Yeah, I think it does. The data first culture can have has to start from both top down and bottom up right at the top has to be asking questions like, Well, how did you get this? Tell me where this came from? And you have to have a call, like a data literate top right? Your management has to be data literate, to understand the questions that we’re asking which most people at the time they get to the top will have spent some time you know, business school, or they grew up in the in the industry, and they understand how those processes work. But you also have to empower your people to ask the question of, well, how am I going to how am I going to figure that out? Or where am I going to measure that? How should I present that and the ability to communicate those results both up and down? And then again, back to your point about having people be invested. If you have a data first culture and you’re you’re hiring, for data literacy, and you’re doing ongoing enrichments and trainings, that is another way to help your people feel and truly not just feel but be more invested in the process. If I’m able to quantify Hey, we worked on this thing and it added X dollars or it saved extra hours or improved our whole times are improved our customer engagement score, being able to quantify the impact that you’re having also helps drive engagement and purpose and meaning. So this this data, obviously, I’m biased, I grew up in an analyst background, right. But having a data first culture is important for not only your bottom line your business, but it’s also for your employee engagement. And it’s also for the products and the customer engagement that you’re having.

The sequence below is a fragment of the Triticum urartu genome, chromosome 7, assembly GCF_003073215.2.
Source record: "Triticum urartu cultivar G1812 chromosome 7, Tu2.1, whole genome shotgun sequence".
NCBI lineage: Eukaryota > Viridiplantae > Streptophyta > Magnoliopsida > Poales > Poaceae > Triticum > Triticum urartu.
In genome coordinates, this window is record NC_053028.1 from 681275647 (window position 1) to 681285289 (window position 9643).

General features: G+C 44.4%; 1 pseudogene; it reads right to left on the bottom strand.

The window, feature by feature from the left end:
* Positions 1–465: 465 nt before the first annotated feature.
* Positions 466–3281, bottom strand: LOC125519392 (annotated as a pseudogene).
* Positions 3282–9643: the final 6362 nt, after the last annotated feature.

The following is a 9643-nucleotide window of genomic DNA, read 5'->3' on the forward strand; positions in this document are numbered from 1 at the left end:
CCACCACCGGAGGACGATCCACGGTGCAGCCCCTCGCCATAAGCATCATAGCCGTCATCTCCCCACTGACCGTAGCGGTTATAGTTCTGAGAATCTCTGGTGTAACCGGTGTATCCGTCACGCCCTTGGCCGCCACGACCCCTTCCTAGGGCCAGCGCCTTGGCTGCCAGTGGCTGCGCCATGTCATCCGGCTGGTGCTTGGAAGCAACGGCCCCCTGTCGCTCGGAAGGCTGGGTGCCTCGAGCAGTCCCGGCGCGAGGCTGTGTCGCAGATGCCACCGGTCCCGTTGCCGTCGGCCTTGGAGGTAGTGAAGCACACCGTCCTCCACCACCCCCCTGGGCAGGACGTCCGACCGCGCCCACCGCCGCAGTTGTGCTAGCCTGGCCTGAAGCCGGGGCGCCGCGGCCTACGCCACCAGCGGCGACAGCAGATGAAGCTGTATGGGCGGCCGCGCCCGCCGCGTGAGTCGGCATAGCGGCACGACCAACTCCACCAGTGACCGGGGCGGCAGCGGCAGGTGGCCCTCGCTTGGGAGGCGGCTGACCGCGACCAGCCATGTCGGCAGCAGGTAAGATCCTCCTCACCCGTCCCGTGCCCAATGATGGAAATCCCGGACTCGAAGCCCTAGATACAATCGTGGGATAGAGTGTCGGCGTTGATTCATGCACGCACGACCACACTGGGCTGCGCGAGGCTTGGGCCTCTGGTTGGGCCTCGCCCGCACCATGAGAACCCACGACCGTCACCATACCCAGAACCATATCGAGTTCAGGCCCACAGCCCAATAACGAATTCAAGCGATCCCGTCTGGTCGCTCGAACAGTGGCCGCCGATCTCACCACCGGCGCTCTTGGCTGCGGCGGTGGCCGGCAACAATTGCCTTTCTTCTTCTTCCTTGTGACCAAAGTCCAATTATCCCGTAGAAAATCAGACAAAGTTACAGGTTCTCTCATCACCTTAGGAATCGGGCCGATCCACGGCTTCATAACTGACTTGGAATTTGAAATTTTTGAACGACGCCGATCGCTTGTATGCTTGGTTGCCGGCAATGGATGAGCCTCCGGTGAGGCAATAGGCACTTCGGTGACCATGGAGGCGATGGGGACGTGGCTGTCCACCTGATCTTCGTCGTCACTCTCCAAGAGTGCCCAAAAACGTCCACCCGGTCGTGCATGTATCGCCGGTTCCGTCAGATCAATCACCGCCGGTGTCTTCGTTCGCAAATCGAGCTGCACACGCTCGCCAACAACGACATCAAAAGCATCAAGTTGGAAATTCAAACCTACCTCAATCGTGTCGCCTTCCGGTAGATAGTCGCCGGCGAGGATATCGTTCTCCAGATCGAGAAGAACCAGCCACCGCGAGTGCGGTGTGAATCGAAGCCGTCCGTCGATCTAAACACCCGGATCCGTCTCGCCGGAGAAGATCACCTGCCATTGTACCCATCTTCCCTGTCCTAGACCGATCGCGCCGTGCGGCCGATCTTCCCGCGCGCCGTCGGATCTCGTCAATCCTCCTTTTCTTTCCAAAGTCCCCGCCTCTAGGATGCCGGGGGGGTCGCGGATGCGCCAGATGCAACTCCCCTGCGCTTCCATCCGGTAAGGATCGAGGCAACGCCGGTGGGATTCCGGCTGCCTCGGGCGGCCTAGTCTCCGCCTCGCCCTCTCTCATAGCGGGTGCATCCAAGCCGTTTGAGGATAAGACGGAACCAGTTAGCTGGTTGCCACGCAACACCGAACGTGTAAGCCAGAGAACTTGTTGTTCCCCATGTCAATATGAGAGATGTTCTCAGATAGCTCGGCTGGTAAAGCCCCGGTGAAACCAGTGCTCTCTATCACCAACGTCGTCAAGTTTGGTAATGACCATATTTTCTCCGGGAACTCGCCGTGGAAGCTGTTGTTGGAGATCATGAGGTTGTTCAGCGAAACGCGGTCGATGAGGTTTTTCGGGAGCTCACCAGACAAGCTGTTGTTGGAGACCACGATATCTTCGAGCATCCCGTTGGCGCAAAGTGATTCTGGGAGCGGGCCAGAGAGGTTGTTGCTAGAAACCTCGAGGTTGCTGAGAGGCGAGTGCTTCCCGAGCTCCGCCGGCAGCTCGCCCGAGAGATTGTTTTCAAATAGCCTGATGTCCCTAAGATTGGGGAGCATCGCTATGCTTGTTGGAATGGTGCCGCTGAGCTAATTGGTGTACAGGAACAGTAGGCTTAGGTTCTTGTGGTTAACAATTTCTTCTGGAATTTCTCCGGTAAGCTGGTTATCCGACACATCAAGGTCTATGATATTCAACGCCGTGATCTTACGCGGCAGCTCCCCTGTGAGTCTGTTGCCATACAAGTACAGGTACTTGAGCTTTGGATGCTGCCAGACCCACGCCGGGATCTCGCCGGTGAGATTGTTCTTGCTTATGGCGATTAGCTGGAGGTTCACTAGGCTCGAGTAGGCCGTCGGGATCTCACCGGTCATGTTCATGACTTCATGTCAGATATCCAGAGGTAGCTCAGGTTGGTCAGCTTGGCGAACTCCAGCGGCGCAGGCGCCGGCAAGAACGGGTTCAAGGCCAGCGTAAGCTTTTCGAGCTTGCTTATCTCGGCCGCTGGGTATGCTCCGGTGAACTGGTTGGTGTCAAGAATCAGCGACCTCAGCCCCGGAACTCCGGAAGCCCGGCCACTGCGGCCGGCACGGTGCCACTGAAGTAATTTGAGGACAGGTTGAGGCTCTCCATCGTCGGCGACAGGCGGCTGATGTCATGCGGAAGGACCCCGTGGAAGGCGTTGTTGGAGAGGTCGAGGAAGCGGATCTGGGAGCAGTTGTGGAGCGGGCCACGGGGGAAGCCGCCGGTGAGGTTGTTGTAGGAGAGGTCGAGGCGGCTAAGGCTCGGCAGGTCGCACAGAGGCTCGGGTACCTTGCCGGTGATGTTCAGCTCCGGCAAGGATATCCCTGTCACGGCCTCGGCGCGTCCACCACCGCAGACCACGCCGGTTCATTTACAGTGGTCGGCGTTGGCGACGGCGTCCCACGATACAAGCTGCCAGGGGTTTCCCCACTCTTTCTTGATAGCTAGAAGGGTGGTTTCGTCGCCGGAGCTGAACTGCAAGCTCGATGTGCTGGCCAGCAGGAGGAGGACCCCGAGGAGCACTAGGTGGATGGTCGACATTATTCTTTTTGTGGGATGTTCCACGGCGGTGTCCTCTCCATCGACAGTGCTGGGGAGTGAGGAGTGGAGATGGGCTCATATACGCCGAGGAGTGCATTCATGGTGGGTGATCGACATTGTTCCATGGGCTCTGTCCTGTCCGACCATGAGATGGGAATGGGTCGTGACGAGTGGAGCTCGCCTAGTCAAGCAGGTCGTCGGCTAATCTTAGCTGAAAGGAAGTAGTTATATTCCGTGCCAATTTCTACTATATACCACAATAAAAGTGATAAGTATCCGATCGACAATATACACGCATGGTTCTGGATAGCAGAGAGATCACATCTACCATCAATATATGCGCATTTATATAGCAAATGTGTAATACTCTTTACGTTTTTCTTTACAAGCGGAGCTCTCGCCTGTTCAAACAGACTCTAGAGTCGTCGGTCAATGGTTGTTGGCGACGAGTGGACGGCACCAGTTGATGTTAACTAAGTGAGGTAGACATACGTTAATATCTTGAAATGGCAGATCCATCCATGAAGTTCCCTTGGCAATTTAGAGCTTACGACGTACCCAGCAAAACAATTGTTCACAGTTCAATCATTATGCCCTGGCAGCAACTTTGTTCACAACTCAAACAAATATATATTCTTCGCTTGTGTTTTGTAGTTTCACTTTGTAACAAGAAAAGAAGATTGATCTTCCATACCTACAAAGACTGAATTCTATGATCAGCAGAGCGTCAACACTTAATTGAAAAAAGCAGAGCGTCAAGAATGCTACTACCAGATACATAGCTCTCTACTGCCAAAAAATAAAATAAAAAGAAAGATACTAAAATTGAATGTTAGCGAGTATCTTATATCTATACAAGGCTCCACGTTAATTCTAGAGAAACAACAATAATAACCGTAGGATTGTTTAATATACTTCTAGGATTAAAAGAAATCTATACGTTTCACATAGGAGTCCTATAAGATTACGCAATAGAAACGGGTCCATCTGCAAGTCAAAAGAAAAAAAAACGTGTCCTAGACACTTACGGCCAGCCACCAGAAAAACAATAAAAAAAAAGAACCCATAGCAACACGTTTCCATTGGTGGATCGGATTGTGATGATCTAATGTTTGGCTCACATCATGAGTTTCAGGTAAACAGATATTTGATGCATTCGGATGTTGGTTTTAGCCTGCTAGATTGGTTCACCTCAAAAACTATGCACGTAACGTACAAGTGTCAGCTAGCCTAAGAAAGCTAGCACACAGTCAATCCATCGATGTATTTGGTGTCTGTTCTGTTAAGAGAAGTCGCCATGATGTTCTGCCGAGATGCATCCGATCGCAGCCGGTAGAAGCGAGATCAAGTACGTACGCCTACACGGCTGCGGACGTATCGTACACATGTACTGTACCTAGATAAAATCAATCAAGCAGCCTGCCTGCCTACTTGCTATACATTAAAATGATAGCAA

Lex Patterson 20:31
Okay, and that dovetails us nicely into the next topic that I want to talk with you about, which is your new article that was just published three lessons from the software development lifecycle to improve recruitment and retention. So again, I’ll put the link to that in the show notes. So Kristyn, set the stage for this on this article. I mean, why you felt compelled to write it?

Kristyn Leffler 20:51
Yeah, this was an another one I was, I was kind of going through my my team was growing, and we were adding some new roles this year, and we were promoting people. So we spent a lot of time defining like, hey, is this an FTE? Are we ready to hire a new person? Okay, if we hire this new person, what are they going to work on? How does that change the responsibilities of who’s left? And as we were going through that process, I kind of thought, like a lot like what we do in our development lifecycle. So this, the time I’ve spent in digital has been a lot around developing new software products, advancing the software products, you know, interacting very closely with our engineers, our software engineers, now application development teams. And once that analogy came to me, I had a couple of spitball conversations with some folks on my network. And I saw I was like, yeah, there’s probably enough to share here because again, when this was published, and Aaron kurz strategy and tech newsletter, and many of those folks have a little bit of a software background, and they are interested in digital, but not everybody is quite as deep in either area. So the three things that stuck out to me, right, you need a catchy title, if you’re publishing something like balance 3,4,2, citing